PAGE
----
A carbon fiber bundle is placed in a platinum crucible with a known tare and incinerated in a muffle furnace at from 600 to 700° C. The incinerated matter is weighed to obtain the ash content. A fixed amount of sodium carbonate is subsequently charged thereto, and the resulting mixture is melted by a burner and is dissolving with DI water (ion-exchange water) to be a constant volume in a 50 ml plastic graduated flask. The Si content of this sample is then obtained by ICP emission spectrometry.

In the present invention, the carbon fiber bundle has preferably been pre-sized with a pre-sizing agent consisting of an epoxy resin (I-2). The pre-sizing treatment refers to a treatment for depositing a pre-sizing agent onto the carbon fiber bundle. This pre-sizing treatment allows the convergence of the carbon fiber bundle to be increased, while simultaneously also enabling the affinity of the below-described pre-sizing agents with the carbon fiber bundle to be increased.

A pre-sizing agent consisting of an epoxy resin is preferable because of its excellent affinity with the single fibers of the carbon fiber bundle and handleability, and also because just a small amount can cause the single fibers to converge. In addition, a carbon fiber bundle which has been pre-sized with a pre-sizing agent consisting of an epoxy resin provides a significantly excellent process passing; for instance the carbon fiber bundle does not wind onto the roller during the subsequent sizing step. Further, wettability with the sizing agent used in the present invention is satisfactory, whereby the sizing agent can be evenly deposited.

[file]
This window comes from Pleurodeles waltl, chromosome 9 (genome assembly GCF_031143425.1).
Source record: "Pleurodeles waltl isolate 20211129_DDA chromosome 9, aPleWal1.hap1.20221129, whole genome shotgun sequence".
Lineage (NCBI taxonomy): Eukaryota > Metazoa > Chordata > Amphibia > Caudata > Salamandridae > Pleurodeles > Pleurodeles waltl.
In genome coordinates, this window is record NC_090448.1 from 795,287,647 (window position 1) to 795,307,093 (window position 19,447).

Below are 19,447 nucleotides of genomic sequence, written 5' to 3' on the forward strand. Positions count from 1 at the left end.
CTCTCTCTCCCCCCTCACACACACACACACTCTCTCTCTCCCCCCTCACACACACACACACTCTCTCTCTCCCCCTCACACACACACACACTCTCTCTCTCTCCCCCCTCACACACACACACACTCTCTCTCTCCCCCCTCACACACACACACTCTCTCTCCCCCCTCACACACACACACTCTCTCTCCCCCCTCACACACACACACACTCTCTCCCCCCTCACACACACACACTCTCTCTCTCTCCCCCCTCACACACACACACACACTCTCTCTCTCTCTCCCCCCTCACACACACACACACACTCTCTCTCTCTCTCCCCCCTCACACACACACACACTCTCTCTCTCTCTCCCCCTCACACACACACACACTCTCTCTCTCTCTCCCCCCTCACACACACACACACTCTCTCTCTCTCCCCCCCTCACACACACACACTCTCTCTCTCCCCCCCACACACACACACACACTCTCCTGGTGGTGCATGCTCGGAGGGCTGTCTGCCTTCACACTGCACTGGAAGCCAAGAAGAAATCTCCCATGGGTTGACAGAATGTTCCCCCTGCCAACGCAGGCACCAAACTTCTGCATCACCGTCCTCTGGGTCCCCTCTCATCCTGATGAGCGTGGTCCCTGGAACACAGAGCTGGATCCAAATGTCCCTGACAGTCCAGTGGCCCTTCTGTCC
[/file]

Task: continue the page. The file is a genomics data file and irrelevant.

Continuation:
When a carbon fiber bundle is pre-sized with a pre-sizing agent consisting of an epoxy resin, usually, an aqueous pre-sizing agent solution is used in which a water-soluble or water-dispersible epoxy resin is dissolved or dispersed in water. The water-soluble or water-dispersible epoxy resin is not particularly restricted, so that a known resin can be used. If the resin can be used in an aqueous solution, a modified epoxy resin can also be used. In addition, a single kind of epoxy resin can be used alone, or 2 or more kinds can be used mixed together. From the viewpoint of process passing for the below-described step for depositing the sizing agent and other factors, it is more preferable that a resin which is liquid at room temperature and a resin which is solid at room temperature are used in combination as the epoxy resin.

Examples of water-soluble epoxy resins include resins having glycidyl groups on both ends of a ethylene glycol chain, and resins having glycidyl groups on both ends of ethylene oxide added on both ends of bisphenol A, F, S, etc. A compound having an alicyclic epoxy group in place of the glycidyl group can also be used.